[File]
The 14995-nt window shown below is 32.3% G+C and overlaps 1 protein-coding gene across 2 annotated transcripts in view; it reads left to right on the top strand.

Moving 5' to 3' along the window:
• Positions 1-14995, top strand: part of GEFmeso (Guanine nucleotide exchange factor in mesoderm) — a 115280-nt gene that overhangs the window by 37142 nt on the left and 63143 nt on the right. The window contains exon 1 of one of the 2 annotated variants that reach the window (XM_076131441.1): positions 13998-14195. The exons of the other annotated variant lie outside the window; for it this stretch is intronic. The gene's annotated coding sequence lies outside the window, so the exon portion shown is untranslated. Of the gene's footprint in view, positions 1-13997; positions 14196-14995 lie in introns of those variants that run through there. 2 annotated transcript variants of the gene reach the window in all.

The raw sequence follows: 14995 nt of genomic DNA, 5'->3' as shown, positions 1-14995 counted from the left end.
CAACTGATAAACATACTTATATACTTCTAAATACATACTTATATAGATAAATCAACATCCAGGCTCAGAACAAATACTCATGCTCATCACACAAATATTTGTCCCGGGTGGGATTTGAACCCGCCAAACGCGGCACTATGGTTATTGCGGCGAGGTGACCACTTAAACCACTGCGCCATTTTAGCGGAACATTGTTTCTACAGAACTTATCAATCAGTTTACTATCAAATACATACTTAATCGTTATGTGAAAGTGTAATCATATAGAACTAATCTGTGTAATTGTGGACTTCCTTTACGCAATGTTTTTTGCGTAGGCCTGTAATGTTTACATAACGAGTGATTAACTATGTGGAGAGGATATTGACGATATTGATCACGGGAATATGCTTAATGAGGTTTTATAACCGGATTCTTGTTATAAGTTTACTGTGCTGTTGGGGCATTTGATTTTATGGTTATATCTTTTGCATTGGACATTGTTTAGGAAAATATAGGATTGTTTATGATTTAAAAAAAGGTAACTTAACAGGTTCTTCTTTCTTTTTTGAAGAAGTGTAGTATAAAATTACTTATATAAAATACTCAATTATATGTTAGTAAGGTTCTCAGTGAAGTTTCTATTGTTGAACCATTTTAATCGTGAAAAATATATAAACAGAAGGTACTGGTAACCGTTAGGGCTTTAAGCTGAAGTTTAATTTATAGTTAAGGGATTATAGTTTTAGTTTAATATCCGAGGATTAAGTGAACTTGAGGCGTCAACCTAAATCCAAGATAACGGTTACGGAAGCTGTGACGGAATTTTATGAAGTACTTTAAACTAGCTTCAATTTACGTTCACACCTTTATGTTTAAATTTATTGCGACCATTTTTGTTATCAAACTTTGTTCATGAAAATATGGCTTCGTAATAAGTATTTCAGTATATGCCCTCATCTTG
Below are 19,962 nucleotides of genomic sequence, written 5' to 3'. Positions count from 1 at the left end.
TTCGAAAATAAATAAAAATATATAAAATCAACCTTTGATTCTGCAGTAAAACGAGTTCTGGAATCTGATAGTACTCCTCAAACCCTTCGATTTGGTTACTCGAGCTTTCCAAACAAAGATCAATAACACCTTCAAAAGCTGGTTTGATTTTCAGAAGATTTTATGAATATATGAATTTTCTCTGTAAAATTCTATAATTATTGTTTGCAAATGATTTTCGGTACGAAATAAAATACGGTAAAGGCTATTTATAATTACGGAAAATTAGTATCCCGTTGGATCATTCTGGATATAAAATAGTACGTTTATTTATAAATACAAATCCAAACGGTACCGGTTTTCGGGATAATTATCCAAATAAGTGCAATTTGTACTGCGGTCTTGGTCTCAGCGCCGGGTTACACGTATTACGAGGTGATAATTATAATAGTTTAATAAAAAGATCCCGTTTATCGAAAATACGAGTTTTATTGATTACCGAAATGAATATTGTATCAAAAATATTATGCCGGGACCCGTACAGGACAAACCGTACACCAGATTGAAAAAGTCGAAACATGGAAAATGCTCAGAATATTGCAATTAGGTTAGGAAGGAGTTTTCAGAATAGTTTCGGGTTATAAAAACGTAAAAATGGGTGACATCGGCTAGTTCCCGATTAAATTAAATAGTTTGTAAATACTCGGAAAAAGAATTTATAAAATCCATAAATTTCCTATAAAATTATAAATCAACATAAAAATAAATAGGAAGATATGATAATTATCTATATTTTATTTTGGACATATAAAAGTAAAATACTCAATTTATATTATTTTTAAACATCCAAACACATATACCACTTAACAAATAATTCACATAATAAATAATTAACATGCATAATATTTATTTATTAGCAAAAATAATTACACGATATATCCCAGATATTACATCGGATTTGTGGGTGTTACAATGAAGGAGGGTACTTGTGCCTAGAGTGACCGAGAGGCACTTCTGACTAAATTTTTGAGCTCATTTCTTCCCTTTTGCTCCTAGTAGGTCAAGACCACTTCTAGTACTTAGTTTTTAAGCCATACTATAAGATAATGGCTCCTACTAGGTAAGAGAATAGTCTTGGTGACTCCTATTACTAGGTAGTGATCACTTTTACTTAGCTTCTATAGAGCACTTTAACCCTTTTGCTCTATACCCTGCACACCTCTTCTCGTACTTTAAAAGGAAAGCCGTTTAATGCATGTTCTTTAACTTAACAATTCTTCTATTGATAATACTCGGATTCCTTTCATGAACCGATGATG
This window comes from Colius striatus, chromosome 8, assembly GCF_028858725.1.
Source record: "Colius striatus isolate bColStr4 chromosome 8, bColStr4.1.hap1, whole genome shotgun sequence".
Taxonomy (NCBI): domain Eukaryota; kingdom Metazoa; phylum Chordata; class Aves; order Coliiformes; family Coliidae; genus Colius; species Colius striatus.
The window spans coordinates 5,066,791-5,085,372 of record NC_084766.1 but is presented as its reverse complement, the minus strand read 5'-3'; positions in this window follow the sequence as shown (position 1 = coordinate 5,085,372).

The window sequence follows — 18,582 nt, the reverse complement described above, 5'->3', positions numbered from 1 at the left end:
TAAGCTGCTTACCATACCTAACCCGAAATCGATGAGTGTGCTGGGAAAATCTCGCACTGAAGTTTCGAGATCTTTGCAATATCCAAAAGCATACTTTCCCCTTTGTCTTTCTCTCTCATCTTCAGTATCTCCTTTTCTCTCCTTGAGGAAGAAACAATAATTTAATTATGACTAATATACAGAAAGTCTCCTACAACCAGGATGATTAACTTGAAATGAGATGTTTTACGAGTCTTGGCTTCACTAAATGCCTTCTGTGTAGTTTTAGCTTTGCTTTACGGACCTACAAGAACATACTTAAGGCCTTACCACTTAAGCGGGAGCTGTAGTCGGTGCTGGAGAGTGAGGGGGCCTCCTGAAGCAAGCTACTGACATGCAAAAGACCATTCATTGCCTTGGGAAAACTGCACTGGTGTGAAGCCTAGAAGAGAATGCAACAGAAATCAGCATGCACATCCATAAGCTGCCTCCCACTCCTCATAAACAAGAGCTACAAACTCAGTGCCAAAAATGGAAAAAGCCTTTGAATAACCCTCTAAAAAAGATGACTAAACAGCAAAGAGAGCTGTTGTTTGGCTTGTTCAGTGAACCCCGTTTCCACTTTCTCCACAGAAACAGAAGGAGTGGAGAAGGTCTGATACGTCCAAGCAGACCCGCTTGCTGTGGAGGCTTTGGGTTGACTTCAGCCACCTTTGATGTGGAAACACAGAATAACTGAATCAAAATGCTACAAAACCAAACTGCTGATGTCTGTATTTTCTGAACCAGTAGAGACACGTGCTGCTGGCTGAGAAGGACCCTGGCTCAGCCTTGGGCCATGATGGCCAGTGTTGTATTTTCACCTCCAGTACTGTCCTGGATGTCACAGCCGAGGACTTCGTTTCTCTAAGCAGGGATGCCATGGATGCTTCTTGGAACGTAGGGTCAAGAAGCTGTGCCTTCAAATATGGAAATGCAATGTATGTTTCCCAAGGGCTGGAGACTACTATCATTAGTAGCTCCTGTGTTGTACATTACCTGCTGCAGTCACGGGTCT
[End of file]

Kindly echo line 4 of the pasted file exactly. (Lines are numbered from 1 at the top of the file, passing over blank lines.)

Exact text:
The raw sequence follows: 14995 nt of genomic DNA, 5'->3' as shown, positions 1-14995 counted from the left end.